Rest Intervals

I am often asked by my members “how long do I need to rest between sets?” This is a good question and in fact an important question. Here is the answer.

The rest interval is the time between sets and exercises. Rest intervals play a major role in the outcome of a training program. The energy systems of the body are dependant on the training phase and intensity level. The rest period will determine the extent at which the energy resources are restored for the next set. A rest phase of approximately 30 seconds replenishes about 50% of ATP/CP stores. ATP is the high energy phosphate compound that gives rise to cellular energy throughout the entire body. The shorter the rest period, the less ATP/CP system has to restore, this in turn will provide less energy for subsequent sets. Lactic acid accumulation occurs decreasing neuromuscular control. Fatigue of the muscle cell decreases overall force production, stablization, force reduction factors within the motor unit continuum.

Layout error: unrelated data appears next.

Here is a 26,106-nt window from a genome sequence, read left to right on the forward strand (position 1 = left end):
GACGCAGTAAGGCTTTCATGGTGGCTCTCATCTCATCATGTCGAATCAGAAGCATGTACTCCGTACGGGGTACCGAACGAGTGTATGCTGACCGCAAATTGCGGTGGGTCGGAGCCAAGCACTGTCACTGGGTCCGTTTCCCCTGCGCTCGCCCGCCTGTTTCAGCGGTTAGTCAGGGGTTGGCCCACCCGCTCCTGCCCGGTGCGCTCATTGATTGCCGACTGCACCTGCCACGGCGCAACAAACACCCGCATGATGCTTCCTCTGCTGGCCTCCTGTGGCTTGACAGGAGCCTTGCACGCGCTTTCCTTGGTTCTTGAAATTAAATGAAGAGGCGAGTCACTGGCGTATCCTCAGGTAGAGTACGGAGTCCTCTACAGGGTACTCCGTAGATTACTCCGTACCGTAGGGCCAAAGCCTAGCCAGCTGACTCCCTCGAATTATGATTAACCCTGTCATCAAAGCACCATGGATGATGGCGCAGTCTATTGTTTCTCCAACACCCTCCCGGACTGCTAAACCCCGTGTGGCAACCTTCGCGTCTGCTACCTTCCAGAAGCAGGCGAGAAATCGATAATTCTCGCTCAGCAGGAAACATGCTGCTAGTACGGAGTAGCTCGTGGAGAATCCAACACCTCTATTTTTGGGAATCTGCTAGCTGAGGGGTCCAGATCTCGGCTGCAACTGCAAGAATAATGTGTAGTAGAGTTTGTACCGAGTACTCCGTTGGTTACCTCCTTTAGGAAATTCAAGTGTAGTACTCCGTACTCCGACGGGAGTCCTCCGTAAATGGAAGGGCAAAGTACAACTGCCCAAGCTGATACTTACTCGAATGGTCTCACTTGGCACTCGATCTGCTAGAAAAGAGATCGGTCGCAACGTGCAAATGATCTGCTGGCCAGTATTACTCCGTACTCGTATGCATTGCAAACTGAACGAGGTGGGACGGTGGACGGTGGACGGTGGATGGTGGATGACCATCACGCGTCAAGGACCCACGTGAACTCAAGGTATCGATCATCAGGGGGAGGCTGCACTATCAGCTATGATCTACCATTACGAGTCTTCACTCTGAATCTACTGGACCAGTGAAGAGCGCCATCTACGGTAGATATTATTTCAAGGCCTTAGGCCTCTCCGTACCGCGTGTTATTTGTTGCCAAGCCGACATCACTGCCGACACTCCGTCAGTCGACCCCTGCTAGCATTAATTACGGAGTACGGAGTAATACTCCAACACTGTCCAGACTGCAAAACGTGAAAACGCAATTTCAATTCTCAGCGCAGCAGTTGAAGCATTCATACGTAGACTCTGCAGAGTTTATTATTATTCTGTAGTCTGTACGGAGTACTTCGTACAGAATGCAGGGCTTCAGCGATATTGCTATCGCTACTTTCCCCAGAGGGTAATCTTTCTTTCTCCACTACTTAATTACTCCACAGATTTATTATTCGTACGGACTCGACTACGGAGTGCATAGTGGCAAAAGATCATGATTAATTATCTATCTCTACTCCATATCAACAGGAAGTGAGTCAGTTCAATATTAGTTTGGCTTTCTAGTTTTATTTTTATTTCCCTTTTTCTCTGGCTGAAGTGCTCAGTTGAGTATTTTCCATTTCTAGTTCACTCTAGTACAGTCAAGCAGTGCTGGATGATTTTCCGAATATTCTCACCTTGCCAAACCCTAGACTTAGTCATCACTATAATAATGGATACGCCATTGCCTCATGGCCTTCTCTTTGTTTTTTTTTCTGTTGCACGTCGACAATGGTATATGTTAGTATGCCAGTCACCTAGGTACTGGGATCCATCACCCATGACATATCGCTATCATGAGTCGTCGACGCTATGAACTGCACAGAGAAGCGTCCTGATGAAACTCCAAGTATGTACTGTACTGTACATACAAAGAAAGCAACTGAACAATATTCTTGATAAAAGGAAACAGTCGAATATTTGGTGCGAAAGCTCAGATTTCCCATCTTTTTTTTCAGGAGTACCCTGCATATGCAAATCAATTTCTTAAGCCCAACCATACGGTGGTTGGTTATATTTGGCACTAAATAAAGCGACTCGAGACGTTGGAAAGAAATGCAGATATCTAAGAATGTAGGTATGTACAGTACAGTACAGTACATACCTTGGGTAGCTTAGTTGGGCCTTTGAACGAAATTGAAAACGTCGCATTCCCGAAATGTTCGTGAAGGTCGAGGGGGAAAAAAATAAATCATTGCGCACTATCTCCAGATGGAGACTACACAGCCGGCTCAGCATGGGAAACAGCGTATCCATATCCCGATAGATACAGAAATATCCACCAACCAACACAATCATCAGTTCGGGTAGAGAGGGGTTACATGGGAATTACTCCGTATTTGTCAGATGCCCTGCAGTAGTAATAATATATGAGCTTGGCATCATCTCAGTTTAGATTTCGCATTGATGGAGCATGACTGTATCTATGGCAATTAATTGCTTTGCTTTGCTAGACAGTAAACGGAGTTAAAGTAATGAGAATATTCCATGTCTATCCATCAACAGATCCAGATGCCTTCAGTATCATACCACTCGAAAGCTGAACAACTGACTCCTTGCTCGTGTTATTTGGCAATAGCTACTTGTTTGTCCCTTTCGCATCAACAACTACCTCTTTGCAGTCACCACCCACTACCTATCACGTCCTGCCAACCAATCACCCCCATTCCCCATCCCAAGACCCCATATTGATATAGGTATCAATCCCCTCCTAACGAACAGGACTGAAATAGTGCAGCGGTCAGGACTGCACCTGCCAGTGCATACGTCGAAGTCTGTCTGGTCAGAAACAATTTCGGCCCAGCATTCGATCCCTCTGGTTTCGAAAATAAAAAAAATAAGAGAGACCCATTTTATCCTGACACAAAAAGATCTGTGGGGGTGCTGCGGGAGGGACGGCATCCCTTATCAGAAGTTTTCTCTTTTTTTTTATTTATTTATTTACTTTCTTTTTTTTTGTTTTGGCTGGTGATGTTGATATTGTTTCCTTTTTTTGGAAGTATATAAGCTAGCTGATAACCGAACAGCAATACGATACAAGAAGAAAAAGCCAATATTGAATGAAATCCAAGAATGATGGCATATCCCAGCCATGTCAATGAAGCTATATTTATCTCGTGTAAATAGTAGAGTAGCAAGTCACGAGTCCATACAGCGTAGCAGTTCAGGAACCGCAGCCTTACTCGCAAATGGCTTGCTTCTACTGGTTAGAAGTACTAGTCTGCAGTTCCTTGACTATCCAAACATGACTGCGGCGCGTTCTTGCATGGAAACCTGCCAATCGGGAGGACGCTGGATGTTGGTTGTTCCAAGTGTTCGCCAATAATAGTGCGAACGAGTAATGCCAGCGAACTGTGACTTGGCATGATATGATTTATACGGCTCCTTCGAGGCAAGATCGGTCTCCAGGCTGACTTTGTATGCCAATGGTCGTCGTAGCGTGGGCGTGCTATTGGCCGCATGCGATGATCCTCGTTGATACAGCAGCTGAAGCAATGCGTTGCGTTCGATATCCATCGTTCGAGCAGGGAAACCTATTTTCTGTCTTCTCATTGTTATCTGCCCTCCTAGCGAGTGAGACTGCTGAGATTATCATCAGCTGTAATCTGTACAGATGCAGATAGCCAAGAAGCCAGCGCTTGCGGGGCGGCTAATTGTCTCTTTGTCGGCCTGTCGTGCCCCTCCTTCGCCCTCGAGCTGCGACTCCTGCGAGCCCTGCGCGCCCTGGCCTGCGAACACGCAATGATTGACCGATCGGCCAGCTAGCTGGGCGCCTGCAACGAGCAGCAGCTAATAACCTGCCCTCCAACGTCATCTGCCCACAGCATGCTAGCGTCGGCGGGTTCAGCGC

Another component that occurs from insufficient rest periods is the insufficient replenshing of acetylcholine at the neuromuscular junction. A decreased concentration of acetylcholine decreases propagation of the the action potential, which ultimately reduces contractability force of the muscle cell.

High levels of lactic acid decreases peak tension affecting the overall production of the muscle cell itself. A delayed or fatigued action potential produces a weaker electrical signal to the brain and CNS making the synaspse weaker. Decreased proprioceptive factors and kinesthesia awareness is hindered in a fatigued state. Ultimately, poor rest intervals can result in injury.

However, on the other spectrum resting for too long between sets or exercises, the blood leaves the muscle area and the temperature decreases, the neurohormones turn off, and the recovery phase begins. Trying to restart the muscle tissue after a long rest intervals becomes counterproductive.

I advocate taking in oxygen between sets to help increase the restoration of ATP quicker and to help buffer off accumulated lactic acid. The best method is to bend over and take 6-8 deep breaths filling the lungs completely. Breath in through the mouth, through pursed lips. This method works great and will help you get the necessary oxygen back into the bloodstream to keep the muscle myoglobin concentration high enough to recharge the action potential of the muscle for the next set.

Daryl Conant, M.Ed